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金九论坛:特朗普时代的美国与世界

发布时间: 发布时间: 2017-04-27   作者:   点击次数: 1712   [] [] [] [更大]

时间:4月27日(周四) 10:00 — 12:00

地点:北京大学二体地下B101报告厅

主持人:贾庆国 教授

嘉宾: 皮特●卡赞斯坦

主题:特朗普时代的美国与世界

 

Time:10:00am.-12:00pm.,April 27

Venue: Peking University 2nd Gymnasium B101

Moderate: Professor Jia Qingguo

Speaker: Peter J. Katzenstein

Topic: America and the World in the Era of Trump

嘉宾简历/Bio:

皮特●卡赞斯坦,美国康奈尔大学国际关系教授,他的研究领域是国际关系与比较政治学交叉领域。其著作涉及主题有政治经济学、世界政治中的安全与文化。目前他的研究主要集中于文明国家的政治,公共外交,法律,宗教和大众文化,世界政治中的地区主义,德国政治等。

Peter J. Katzenstein is the Walter S. Carpenter, Jr. Professor of International Studies at Cornell University. His research and teaching lie at the intersection of the fields of international relations and comparative politics. Katzenstein's work addresses issues of political economy, security and culture in world politics. His current research interests focus on the politics of civilizations; on questions of public diplomacy, law, religion, and popular culture; regionalism in world politics; and German politics. His forthcoming book, with Lucia Seybert)  is Power in Uncertainty: Exploring the Unexpected in World Politics (Cambridge, 2018). Other recent books include: Anglo-America and Its Discontents: Civilizational Identities beyond West and East (Routledge, 2012). Sinicization and the Rise of China: Civilizational Processes beyond East and West (Routledge, 2012). Civilizations in World Politics: Plural and Pluralist Perspectives (Routledge, 2010). Beyond Paradigms: Analytic Eclecticism in World Politics (Palgrave, 2010), with Rudra Sil. European Identity (Cambridge University Press, 2009), co-edited with Jeffrey T. Checkel. Rethinking Japanese Security (Routledge, 2008). Anti-Americanisms in World Politics, co-edited with Robert O. Keohane (Cornell University Press, 2007). Religion in an Expanding Europe (Cambridge University Press, 2006), co-edited with Timothy A. Byrnes. Beyond Japan: East Asian Regionalism (Cornell University Press, 2006), co-edited with Takashi Shiraishi. A World of Regions: Asia and Europe in the American Imperium (Cornell University Press, 2005). Rethinking Security in East Asia: Identity, Power, and Efficiency (Stanford University Press, 2004), co-edited with Allen Carlson and J.J. Suh. He is the author, coauthor, editor and coeditor of more than 40 books, edited volumes or monographs and over 100 articles or book chapters.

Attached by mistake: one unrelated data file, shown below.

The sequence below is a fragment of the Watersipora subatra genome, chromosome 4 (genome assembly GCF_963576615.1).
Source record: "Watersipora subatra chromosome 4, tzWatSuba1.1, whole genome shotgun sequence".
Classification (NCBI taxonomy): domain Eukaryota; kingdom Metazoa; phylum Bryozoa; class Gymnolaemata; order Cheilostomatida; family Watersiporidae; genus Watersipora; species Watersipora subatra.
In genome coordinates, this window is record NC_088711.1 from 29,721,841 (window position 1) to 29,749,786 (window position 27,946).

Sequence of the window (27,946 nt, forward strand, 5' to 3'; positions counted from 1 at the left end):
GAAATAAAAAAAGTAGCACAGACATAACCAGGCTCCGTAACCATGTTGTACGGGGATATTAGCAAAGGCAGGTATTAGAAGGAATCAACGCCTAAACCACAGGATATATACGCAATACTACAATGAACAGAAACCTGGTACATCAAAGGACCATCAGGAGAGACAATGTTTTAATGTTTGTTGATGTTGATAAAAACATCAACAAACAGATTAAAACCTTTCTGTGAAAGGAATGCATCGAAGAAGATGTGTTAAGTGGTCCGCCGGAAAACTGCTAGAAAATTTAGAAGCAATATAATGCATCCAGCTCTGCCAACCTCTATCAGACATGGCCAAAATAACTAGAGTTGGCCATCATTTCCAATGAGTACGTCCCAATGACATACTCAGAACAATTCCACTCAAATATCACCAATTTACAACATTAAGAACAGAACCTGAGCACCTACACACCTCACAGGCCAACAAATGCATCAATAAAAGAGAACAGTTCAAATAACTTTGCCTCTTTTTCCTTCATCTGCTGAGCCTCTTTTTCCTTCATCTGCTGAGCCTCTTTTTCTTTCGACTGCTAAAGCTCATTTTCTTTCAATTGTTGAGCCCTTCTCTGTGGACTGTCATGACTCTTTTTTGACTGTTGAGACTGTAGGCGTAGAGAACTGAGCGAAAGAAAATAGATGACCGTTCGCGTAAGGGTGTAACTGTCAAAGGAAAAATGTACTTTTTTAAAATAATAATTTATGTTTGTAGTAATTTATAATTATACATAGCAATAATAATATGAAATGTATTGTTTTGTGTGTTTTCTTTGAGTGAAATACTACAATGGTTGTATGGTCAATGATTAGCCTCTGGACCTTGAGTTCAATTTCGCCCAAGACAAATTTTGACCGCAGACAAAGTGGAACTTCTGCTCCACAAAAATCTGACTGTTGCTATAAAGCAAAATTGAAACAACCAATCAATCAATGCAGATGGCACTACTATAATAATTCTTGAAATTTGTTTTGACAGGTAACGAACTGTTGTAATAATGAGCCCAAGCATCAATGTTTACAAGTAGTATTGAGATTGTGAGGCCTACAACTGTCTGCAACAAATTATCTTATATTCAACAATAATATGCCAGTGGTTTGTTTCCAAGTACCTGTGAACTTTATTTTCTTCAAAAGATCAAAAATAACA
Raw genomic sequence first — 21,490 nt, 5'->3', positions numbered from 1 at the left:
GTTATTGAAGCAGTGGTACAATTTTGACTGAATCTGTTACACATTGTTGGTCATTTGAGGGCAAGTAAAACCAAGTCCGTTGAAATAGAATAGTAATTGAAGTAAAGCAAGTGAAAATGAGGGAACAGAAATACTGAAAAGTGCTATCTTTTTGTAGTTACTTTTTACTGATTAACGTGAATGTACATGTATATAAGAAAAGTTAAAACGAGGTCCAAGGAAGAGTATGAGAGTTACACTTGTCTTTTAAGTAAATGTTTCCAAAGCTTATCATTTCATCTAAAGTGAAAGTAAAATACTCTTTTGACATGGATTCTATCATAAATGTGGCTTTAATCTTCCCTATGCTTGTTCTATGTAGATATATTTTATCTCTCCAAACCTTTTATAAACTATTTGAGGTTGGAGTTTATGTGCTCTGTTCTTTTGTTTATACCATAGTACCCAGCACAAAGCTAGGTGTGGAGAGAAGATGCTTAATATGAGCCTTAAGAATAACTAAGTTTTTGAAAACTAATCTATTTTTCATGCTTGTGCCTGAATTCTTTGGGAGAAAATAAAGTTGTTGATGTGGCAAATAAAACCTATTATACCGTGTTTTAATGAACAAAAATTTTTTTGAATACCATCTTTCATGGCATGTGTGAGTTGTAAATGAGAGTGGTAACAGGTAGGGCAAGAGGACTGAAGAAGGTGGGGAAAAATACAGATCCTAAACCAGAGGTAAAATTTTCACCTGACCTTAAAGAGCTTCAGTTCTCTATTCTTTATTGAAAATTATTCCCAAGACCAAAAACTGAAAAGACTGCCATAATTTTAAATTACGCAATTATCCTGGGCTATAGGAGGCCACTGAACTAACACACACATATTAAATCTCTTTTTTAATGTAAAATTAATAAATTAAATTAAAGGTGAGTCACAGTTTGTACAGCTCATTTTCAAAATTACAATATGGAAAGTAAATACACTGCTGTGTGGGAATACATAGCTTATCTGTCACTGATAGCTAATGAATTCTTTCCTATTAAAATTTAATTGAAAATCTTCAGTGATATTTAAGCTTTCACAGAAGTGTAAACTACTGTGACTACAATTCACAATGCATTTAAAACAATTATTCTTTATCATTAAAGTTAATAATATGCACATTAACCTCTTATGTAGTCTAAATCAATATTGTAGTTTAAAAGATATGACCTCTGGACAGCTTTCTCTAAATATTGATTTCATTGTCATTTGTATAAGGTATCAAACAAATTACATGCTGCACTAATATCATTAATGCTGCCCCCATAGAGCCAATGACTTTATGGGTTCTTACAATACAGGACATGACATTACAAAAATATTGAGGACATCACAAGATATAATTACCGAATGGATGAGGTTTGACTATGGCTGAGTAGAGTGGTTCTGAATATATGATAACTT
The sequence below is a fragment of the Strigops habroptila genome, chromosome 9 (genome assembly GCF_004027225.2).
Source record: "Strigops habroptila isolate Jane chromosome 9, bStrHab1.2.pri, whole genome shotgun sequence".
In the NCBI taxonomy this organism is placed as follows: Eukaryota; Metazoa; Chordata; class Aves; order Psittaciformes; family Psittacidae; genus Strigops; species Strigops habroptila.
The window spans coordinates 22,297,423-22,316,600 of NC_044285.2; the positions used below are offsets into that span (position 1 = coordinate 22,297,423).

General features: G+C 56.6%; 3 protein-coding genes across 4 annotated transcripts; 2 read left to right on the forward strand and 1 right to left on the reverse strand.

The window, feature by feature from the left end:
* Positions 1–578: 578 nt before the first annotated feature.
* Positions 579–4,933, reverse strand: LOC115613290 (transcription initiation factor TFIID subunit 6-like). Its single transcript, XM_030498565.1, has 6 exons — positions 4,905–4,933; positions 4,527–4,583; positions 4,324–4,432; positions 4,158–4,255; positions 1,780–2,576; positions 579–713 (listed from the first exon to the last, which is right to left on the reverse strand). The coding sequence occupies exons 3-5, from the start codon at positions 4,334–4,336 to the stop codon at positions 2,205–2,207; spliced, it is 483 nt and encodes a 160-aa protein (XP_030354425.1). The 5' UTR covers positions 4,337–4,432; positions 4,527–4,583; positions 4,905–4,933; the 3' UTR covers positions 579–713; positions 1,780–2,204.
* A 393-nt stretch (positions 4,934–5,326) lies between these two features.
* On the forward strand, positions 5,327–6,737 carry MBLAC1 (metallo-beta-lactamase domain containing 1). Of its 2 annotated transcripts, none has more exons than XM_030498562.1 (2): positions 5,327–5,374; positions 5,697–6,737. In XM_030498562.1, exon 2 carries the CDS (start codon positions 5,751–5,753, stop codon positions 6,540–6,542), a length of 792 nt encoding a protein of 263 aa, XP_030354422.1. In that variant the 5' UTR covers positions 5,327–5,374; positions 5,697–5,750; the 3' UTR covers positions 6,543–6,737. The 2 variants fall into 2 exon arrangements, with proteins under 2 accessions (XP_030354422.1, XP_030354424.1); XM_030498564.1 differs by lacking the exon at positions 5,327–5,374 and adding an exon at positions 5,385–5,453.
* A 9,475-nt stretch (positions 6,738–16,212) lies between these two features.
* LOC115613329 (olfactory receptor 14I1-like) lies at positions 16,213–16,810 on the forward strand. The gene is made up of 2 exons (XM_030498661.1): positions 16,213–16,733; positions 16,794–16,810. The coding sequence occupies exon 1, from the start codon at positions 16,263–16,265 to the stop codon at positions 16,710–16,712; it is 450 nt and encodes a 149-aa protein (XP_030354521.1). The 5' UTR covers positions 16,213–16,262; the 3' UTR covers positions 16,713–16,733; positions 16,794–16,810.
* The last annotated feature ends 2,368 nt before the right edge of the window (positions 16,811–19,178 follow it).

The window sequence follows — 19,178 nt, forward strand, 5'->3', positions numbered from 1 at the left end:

Katzenstein served as President of the American Political Science Association (2008-09). He was elected to the American Academy of Arts and Science in 1987 and the American Philosophical Society in 2009. He was the recipient of the 1974 Helen Dwight Reid Award of the American Political Science Association for the best dissertation in international relations; of the American Political Science Association's 1986 Woodrow Wilson prize for the best book published in the United States on international affairs; and, together with Nobuo Okawara, of the 1993 Masayoshi Ohira Memorial Prize. One of his edited volumes, The Culture of National Security, was selected by Choice magazine as one of the top ten books in international relations in 1997. Katzenstein has been a Fellow at the Princeton Institute for Advanced Study, the Stanford Center for Advanced Study in the Behavioral Sciences, the Russell Sage Foundation, the Woodrow Wilson Center and the Wissenschaftskolleg Berlin. In addition he has held numerous fellowships, and he continues to serve on the editorial boards and academic advisory committees of various journals and organizations, both in the United States and abroad.

Since 1982 Katzenstein has served as the editor of well over 100 books that Cornell University Press has published under the imprint of the Cornell Studies in Political Economy.

Since joining the Cornell Government Department in 1973 Katzenstein has chaired or been a member of more than one hundred dissertation committees. He received Cornell's College of Arts and Science Stephen and Margery Russell Distinguished Teaching Award in 1993, and, in recognition of sustained and distinguished undergraduate teaching, was made one of Cornell University's Stephen H. Weiss Presidential Fellows in 2004.